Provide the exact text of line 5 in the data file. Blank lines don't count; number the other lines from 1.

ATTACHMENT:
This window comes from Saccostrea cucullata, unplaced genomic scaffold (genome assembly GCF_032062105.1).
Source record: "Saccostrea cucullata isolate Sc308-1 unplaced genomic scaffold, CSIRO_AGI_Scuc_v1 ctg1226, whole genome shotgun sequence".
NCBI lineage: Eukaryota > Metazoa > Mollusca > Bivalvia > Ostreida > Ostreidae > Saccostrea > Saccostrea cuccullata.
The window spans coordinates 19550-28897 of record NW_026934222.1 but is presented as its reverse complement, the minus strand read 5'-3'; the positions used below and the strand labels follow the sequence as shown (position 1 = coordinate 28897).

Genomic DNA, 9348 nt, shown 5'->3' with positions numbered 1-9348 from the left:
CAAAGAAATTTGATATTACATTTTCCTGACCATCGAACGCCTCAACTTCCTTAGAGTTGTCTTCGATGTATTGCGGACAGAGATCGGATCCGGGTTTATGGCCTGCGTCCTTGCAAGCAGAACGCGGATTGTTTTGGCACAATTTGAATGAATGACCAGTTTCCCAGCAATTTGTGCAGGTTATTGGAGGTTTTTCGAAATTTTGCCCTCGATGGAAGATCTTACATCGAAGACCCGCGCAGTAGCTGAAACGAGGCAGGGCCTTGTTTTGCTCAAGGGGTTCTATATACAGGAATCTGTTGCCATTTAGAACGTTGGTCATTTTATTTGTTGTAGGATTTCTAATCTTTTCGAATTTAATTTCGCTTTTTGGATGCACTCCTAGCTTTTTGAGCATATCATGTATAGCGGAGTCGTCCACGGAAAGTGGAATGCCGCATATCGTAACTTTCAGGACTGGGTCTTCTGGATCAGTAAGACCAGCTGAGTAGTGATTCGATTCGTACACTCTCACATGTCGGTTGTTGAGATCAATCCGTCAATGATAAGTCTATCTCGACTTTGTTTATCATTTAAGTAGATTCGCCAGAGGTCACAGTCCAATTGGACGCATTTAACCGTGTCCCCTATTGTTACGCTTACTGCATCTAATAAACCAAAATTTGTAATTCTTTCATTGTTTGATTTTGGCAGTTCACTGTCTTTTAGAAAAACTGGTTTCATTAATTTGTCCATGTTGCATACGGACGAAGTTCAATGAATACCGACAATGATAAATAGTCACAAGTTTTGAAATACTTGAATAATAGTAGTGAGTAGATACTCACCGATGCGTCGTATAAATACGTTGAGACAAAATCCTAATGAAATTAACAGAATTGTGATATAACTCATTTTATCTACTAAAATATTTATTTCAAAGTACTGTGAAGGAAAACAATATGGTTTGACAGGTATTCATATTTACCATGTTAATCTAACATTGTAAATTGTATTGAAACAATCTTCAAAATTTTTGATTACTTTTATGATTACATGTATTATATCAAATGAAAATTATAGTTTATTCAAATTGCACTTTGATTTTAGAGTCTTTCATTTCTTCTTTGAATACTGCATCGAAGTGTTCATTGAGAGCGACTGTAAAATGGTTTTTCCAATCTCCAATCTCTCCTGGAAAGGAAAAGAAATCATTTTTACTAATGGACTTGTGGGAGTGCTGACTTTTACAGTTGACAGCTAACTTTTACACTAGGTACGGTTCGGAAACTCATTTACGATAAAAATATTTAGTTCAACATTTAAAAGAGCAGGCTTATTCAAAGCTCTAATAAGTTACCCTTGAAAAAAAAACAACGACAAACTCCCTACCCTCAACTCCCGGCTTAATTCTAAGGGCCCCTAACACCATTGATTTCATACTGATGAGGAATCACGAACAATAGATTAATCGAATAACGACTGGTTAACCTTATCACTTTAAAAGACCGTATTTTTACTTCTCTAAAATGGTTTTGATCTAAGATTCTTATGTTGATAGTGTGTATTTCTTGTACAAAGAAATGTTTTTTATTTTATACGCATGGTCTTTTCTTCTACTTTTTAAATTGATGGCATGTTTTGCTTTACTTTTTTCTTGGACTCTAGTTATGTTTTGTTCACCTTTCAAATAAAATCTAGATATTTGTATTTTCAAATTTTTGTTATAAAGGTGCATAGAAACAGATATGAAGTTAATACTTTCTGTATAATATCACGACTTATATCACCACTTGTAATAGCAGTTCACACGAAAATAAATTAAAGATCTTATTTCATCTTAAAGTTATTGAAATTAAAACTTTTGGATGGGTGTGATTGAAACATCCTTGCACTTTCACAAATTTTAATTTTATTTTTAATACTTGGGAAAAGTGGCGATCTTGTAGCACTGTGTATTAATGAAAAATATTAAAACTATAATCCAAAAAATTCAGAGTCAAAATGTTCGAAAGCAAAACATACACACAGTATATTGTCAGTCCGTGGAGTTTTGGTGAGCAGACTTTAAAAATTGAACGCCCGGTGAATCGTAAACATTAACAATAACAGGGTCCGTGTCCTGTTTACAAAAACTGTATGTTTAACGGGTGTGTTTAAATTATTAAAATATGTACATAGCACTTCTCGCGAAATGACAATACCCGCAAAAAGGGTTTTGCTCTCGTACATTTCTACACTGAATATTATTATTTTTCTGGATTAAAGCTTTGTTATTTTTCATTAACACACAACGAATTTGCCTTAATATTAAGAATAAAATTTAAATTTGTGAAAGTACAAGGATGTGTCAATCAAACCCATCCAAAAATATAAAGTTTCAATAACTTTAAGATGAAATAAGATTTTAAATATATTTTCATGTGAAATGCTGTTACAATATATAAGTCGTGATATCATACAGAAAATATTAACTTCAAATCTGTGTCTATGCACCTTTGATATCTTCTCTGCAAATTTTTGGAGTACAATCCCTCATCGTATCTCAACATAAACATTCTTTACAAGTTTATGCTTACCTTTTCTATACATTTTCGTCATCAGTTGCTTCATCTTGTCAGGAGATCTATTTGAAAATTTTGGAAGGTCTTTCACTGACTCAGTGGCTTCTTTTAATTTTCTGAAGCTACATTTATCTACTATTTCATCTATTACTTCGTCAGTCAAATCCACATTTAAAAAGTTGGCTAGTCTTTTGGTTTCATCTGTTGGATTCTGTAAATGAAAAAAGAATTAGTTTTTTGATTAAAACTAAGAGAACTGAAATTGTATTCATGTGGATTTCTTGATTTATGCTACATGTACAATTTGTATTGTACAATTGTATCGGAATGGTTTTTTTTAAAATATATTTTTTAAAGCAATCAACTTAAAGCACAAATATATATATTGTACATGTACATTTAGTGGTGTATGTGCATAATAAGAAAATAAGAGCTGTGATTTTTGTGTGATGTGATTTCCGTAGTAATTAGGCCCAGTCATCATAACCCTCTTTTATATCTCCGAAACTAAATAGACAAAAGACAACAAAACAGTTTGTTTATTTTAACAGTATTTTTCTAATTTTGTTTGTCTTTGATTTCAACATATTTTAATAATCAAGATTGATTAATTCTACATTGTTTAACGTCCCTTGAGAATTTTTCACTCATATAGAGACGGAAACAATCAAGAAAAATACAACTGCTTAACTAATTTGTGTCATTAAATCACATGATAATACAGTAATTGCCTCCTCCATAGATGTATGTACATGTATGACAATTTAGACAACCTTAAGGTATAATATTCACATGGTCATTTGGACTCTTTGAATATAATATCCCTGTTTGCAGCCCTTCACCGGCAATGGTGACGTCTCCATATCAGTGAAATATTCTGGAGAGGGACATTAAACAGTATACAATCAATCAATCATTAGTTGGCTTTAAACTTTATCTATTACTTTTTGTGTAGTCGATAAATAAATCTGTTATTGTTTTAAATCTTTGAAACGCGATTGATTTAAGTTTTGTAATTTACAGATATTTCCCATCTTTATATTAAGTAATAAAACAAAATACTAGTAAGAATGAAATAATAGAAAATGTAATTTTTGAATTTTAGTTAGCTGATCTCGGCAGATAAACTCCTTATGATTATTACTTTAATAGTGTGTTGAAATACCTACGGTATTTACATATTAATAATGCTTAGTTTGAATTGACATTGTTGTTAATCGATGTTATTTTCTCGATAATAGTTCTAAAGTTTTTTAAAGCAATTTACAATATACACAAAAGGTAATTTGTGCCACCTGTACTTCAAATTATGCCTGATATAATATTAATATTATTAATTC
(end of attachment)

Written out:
Genomic DNA, 9348 nt, shown 5'->3' with positions numbered 1-9348 from the left: